Today, I want to share 4 tips for beginner artists. These tips are some of the lessons I’ve learned over the years, but that I wish I’d known from the start.
You see, I’ve been an artist for a long time. Long enough to have learned many lessons that come only with experience.
Long enough to also know that there are many things I could have learned from other artists had I known where to find those artists (I started before the days of the internet.)
Most of those tips have less to do with art than with attitude. They’re the sorts of things we all need to be reminded of periodically.
4 Tips for Beginner Artists
1. Be prepared to persevere.
I don’t know about you, but when I started painting, I thought all I had to do was paint the portraits and get them in front of people. They’d sell themselves and they’d sell themselves quickly. I’d be an overnight success.
The selling part is a discussion for another time (if you’re interested in that, let me know. There’s lots to share.)
The overnight part? Let’s just say I’ve been painting and drawing for over forty years and I’m still waiting for the overnight success.
Making art is not easy, even when you love what you’re doing. Building a livelihood around it is even less easy. Even when it’s your passion.
The real secret to success is getting up one more time than you’re knocked down, plain and simple. The world doesn’t owe you a living. Neither do the people around you. You may be the most talented artist since Rembrandt, but even he persevered.
Keep going. Be persistent.
2. Develop a thick skin.
From the first drawing you draw to the last, there will be critics. You will have to learn to deal with people who criticize your work, your methods, your marketing—probably even you. They are as much a fact of life as the sun rising in the east. Learn not to internalize it.
How? Ah, that’s the hard part, isn’t it.
The thing I did that helped me most in this area was deciding with myself what I wanted to paint, how I wanted to paint, and for whom I wanted to paint.
Once those things were settled in my own mind, the criticisms that came because I was painting horses or painting them too realistically or painting for clients didn’t matter. Sure, they still sometimes stung—especially those delivered by artists whose work I admired but whose vision was different than mine. But they didn’t sting as much.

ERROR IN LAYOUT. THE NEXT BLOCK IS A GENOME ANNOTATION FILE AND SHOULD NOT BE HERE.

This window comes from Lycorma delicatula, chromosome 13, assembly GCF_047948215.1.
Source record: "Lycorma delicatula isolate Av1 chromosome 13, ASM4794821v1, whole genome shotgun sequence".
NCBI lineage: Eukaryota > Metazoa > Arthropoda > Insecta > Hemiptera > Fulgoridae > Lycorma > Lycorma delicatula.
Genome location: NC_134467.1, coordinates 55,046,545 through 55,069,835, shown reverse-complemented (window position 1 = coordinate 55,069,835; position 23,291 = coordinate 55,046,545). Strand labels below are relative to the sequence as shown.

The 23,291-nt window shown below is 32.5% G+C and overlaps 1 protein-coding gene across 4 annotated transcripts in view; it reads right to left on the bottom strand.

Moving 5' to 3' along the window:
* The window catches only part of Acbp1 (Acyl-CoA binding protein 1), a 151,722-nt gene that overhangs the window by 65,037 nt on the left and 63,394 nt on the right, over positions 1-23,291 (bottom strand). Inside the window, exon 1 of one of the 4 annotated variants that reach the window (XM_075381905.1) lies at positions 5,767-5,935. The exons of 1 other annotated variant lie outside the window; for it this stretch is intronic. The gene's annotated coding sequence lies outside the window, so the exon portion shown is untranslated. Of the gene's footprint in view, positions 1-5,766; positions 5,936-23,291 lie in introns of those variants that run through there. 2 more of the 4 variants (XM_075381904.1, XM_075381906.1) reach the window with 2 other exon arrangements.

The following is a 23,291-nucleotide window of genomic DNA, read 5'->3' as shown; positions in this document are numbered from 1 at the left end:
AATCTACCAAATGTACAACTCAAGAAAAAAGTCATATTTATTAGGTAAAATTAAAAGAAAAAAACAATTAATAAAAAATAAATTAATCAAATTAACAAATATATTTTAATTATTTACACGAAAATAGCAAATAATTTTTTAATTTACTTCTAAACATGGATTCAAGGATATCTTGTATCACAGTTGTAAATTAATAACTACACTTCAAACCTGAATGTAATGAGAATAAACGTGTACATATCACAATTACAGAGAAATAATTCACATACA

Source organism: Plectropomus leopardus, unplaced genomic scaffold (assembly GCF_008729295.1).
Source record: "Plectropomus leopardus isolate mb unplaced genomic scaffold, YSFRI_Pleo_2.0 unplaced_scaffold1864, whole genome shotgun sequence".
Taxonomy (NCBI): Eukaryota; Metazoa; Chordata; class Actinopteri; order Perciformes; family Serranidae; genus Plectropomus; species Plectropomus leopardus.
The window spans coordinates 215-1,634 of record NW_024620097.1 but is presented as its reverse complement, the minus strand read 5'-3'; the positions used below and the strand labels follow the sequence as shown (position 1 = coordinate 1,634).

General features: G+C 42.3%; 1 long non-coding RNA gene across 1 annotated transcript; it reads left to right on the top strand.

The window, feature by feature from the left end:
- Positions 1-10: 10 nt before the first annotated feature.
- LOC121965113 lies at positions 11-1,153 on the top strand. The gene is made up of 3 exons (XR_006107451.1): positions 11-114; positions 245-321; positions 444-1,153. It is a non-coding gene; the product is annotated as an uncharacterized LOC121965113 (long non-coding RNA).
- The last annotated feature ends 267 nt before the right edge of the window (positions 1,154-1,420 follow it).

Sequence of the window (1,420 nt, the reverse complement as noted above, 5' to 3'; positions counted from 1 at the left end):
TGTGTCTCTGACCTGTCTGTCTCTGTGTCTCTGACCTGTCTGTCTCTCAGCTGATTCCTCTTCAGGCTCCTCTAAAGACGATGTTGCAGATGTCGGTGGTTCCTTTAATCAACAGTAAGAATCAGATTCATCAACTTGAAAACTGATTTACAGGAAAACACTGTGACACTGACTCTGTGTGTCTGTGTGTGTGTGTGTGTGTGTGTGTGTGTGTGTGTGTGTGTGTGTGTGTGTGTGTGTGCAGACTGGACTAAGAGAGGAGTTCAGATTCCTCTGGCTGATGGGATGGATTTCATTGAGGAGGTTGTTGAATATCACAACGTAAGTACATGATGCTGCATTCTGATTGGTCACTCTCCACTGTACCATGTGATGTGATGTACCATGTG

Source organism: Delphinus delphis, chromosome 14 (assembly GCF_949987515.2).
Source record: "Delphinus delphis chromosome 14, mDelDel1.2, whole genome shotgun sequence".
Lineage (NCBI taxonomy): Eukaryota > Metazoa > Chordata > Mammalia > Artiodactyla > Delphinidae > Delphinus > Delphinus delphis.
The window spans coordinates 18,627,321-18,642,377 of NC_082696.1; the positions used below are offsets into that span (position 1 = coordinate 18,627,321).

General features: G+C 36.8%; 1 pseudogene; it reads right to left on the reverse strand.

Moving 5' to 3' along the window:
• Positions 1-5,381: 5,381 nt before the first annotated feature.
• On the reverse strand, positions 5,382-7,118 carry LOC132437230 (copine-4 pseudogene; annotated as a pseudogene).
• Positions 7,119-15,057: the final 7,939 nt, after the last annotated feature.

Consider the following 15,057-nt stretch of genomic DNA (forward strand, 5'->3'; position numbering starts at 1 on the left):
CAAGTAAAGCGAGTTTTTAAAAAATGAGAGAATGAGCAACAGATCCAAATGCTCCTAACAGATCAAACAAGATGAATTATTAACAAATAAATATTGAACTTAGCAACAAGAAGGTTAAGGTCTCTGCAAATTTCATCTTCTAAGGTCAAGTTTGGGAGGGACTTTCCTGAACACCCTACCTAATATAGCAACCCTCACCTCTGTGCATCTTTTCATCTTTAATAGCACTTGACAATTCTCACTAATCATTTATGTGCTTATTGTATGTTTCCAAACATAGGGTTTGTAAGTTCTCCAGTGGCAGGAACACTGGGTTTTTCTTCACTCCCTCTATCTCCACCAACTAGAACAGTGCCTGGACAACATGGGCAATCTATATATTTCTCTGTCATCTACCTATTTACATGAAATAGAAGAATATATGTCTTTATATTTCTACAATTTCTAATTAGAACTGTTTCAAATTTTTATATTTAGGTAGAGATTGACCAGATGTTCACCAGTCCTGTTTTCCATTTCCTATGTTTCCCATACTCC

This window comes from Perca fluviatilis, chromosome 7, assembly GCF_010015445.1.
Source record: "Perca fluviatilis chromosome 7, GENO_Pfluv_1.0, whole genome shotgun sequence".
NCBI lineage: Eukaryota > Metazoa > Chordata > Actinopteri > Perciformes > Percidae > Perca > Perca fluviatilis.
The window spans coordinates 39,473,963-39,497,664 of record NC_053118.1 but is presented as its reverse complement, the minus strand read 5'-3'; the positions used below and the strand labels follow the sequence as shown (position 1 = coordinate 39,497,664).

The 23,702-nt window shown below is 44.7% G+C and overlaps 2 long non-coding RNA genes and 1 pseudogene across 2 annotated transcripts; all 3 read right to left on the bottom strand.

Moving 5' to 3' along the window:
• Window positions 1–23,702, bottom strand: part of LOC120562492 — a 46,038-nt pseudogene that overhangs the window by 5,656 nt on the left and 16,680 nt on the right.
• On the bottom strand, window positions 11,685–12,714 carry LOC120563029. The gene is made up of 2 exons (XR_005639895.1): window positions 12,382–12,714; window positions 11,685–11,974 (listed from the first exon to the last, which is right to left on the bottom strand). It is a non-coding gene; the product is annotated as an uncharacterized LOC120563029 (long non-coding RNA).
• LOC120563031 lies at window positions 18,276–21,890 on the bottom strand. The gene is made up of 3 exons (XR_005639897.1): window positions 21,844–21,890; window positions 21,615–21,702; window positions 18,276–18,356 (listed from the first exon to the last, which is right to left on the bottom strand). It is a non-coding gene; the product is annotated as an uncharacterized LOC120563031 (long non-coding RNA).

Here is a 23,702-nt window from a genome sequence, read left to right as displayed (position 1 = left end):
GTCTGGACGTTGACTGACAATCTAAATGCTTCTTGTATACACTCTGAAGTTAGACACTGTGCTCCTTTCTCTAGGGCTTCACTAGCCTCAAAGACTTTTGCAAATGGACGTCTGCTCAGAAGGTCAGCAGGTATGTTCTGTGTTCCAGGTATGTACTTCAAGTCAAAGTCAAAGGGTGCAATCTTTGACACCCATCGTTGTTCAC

You may need to make the same decisions.
Then go forward with confidence.
3. Learn to learn from criticism.
Some of the criticism may be warranted, so you can’t automatically discard it all. When an artist whose vision was similar to mine commented negatively on something I’d done, I paid more attention. Maybe they were right.
If a client had a complaint, I definitely paid attention. After all, they were paying me for my artistic skill. If they weren’t happy, neither was I.
But I still had to learn to be gracious.
I also had to learn to analyze those criticisms at face value and glean from them the information that helped me. Especially the comments that improved my skills in dealing with people (and let’s face it, most of us like nothing better than to shut ourselves up in our studios and make art.) Toward that end, I asked myself the following questions:
In other words, I looked for ways to learn, and to improve my artistic craft.
That’s what you should do, too, Make every legitimate criticism an opportunity to learn and grow.
Ignore the spewing, hostile, and rude comments and criticisms.
4. Draw every day.
Don’t fall into the habit of thinking you need to wait for inspiration to strike before you make art.
Don’t accept the lie that you need large chunks of time, either.
I’ve lived long enough to have lived through both attitudes. I now know they are not true.
The best way to be an artist is to be an artist.
Whether you feel like it or not. Whether you have the time or not.
Even if it’s just a few minutes to sketch on a napkin, make use of it. Nothing is more discouraging than waking up one morning and realizing it’s been a year since the last time you drew something.
Those are My Top 4 Tips for Beginner Artists
These are only four of the lessons I’ve learned over the years and which I wished I’d known at the start.
But they are the four most important in my opinion.
I will be sharing more tips over the next few weeks, so stay tuned.
And if you’re a long-time artist and would like to share lessons you’ve learned, leave your tips in the comments below.
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